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That gain, if achieved, could boost the driving range of a Model Y, for example, by over 100 km (62 miles) with the same size battery pack. Alternatively, it could allow manufacturers to create roomier and possibly lighter electric vehicles (EVs) while keeping driving range unchanged.
As more automakers roll out EV models, investors are looking for evidence that Tesla and established battery suppliers like Panasonic can keep their lead in the industry. The battery system is the most expensive element of an EV and improved performance and lower costs are seen as key to sustaining gains in global sales.
Panasonic Energy, a core Panasonic Holdings unit, plans to achieve those gains by using a new mix of additives to allow individual cells to run at a higher voltage without damaging the batteries’ performance, Shoichiro Watanabe said in an interview.
“The race among battery makers has been to come up with more potent and effective additives,” he said.
His comments outline for the first time the company’s behind-the-scenes work in improving battery efficiency beyond the most cutting-edge battery technology Panasonic has made available for Tesla today.
A 20% boost in energy density – essentially the battery’s ability to store energy in a given volume – would likely translate to an energy density of 900 watt-hours per litre (wh/l) for Panasonic’s most advanced cell compared to 750 wh/l today.
Watanabe said Panasonic planned to achieve that gain over several years but did not say when it would begin to roll out the new chemistry.
A new larger-format 4680 battery, already being produced by Tesla, is expected to lower production costs and improve range compared to the current-generation 2170 battery, the automaker has said.
A Panasonic spokeswoman declined to comment on whether the company’s new battery technology would be incorporated into the 4680 or the 2170 or both.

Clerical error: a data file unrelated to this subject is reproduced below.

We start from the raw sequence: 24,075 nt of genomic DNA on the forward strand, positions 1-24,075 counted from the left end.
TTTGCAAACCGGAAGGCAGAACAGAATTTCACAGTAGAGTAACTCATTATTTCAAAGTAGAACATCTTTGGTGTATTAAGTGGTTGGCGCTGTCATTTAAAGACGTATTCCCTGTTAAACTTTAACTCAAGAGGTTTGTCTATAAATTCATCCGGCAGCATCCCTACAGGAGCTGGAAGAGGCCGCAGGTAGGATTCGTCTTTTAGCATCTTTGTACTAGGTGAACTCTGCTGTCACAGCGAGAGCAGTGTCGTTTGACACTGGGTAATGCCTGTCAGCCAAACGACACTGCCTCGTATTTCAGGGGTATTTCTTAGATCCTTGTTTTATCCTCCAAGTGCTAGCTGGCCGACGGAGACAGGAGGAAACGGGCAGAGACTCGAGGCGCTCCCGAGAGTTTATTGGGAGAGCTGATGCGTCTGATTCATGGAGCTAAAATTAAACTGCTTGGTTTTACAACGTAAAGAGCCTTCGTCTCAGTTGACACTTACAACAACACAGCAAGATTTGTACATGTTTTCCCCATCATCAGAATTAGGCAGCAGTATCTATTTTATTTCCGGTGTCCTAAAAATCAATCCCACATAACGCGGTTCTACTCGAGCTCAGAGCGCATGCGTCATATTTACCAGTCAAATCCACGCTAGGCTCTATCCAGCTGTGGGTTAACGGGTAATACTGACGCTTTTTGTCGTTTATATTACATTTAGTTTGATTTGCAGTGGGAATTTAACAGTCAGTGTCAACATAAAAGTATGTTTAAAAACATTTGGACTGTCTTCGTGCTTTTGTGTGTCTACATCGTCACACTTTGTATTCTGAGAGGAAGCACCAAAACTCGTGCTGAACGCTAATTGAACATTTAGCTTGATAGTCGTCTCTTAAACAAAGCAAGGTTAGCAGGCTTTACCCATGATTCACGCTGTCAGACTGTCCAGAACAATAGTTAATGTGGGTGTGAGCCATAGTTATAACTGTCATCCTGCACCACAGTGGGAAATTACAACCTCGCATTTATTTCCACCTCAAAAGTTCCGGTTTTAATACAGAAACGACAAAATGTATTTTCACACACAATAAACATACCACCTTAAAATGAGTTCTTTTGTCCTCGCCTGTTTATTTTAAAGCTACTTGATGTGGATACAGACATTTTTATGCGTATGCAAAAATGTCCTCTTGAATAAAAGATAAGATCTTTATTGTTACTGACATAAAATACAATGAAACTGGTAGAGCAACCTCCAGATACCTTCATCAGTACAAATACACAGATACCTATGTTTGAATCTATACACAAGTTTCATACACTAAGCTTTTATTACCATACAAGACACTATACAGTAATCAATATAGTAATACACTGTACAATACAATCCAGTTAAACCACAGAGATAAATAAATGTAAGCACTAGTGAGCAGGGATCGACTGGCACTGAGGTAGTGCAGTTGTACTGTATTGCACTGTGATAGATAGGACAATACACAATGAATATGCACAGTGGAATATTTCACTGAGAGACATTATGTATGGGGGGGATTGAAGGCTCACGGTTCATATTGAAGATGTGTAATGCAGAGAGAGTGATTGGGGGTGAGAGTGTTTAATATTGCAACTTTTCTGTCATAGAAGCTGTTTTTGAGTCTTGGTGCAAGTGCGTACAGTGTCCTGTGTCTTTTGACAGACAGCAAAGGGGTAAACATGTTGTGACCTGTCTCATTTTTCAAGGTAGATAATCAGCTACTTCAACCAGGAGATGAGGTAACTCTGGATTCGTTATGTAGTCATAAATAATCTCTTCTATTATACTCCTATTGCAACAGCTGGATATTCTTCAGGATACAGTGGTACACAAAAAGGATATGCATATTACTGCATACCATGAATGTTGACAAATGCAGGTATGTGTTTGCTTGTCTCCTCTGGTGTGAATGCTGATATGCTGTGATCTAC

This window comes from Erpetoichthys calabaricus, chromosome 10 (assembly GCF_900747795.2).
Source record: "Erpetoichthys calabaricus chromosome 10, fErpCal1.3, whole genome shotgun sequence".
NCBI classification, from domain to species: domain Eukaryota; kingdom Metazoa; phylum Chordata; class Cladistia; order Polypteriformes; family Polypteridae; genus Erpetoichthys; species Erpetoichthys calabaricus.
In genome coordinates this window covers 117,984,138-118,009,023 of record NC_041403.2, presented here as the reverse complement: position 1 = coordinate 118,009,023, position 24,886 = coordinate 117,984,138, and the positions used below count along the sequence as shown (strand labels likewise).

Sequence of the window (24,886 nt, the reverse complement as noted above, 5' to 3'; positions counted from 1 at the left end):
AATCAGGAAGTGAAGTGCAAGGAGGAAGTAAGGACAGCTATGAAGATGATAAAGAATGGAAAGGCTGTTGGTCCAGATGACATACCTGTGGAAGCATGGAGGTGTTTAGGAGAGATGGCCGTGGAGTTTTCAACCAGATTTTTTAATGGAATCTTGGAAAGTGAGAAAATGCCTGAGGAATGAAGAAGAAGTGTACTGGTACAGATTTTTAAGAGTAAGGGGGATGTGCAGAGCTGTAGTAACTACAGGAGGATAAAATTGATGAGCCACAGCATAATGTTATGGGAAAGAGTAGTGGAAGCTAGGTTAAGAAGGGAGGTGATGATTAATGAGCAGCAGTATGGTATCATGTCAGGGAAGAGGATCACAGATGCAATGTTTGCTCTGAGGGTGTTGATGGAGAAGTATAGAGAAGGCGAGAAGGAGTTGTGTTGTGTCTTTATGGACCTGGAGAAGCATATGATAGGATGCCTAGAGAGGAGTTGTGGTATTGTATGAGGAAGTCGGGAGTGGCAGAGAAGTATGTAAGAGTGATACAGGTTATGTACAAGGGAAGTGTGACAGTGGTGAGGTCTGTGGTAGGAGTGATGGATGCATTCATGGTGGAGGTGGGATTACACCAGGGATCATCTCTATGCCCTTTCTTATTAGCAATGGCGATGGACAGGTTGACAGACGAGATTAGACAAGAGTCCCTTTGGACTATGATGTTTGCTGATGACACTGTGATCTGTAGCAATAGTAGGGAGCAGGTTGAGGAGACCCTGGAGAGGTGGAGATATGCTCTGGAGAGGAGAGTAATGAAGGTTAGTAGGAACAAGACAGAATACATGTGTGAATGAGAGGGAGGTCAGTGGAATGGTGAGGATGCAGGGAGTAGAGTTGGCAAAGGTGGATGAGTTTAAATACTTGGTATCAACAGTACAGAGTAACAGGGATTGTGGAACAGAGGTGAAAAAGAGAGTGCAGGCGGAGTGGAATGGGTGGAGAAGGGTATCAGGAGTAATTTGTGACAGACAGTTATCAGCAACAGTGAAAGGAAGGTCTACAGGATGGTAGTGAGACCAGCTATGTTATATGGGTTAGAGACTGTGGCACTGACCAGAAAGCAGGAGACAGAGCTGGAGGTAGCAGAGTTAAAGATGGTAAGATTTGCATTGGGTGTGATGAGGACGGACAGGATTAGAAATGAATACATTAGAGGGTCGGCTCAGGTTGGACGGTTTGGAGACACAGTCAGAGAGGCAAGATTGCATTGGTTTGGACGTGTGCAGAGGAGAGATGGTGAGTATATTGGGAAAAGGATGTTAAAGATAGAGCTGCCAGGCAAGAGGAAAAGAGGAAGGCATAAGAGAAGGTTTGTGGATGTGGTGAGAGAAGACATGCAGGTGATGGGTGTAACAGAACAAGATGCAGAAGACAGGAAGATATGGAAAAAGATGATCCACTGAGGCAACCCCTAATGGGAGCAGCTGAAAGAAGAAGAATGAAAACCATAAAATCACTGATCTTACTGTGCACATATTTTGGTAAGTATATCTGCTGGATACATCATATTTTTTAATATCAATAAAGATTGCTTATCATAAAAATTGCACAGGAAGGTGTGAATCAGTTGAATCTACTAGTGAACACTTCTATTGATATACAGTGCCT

Tesla did not respond to requests for comment.
Panasonic, Tesla’s first battery supplier, plans to start mass-producing 4680 batteries in Japan during the financial year starting April 2023 and is reviewing sites for production in the United States. Tesla plans to use 4680 batteries to power new Texas-built Model Y cars.
Panasonic has developed a way to slow a battery’s degradation at a higher voltage that includes the use of new, more potent additives to the battery’s electrolyte, said Watanabe who is also Panasonic Energy’s executive vice president.
Higher voltages allow for increased ability to store energy but even small increases have also tended to drive outsized declines in battery performance.
“Improving energy density by 20% is entirely possible” if Panasonic can deliver on the improvements described, Shirley Meng, a professor at the University of Chicago and chief scientist for the U.S. Argonne National Laboratory’s center for battery science. “I am optimistic about this goal as the research has shown promising data on all those areas.”
The Argonne National Laboratory works with a number of battery manufacturers. Panasonic’s rivals, which include CATL, LG Energy Solution, Samsung SDI, are also working on technologies that promise to deliver batteries that charge faster, run longer and cost less.
Panasonic’s current battery cell for Tesla uses a voltage of 4.2 volts, and Watanabe said a boost to 4.3 or 4.4 volts was possible with a new mix of additives to the electrolyte, the chemical soup that separates the negative and positive charged electrodes.
“If we can get that to 4.5 or 4.6 volts, I think the whole world view in terms of what’s possible for EVs would change,” Watanabe said.
Panasonic has also developed ways to prevent what engineers call “microcracking,” small cracks that develop in the positive electrode when a battery is charged and discharged, shortening its useful life. One protective measure includes use of so-called “single-crystal materials” for the battery’s positive electrode, he said.
In addition, Panasonic is working to replace more of the graphite used in battery’s negative electrodes with silicon-based materials to improve that part of the cell, although the trade-off there is the higher cost of silicon, Watanabe said.
“It’s difficult to balance, but raising the energy density of batteries requires raising the potential of both electrodes,” he said.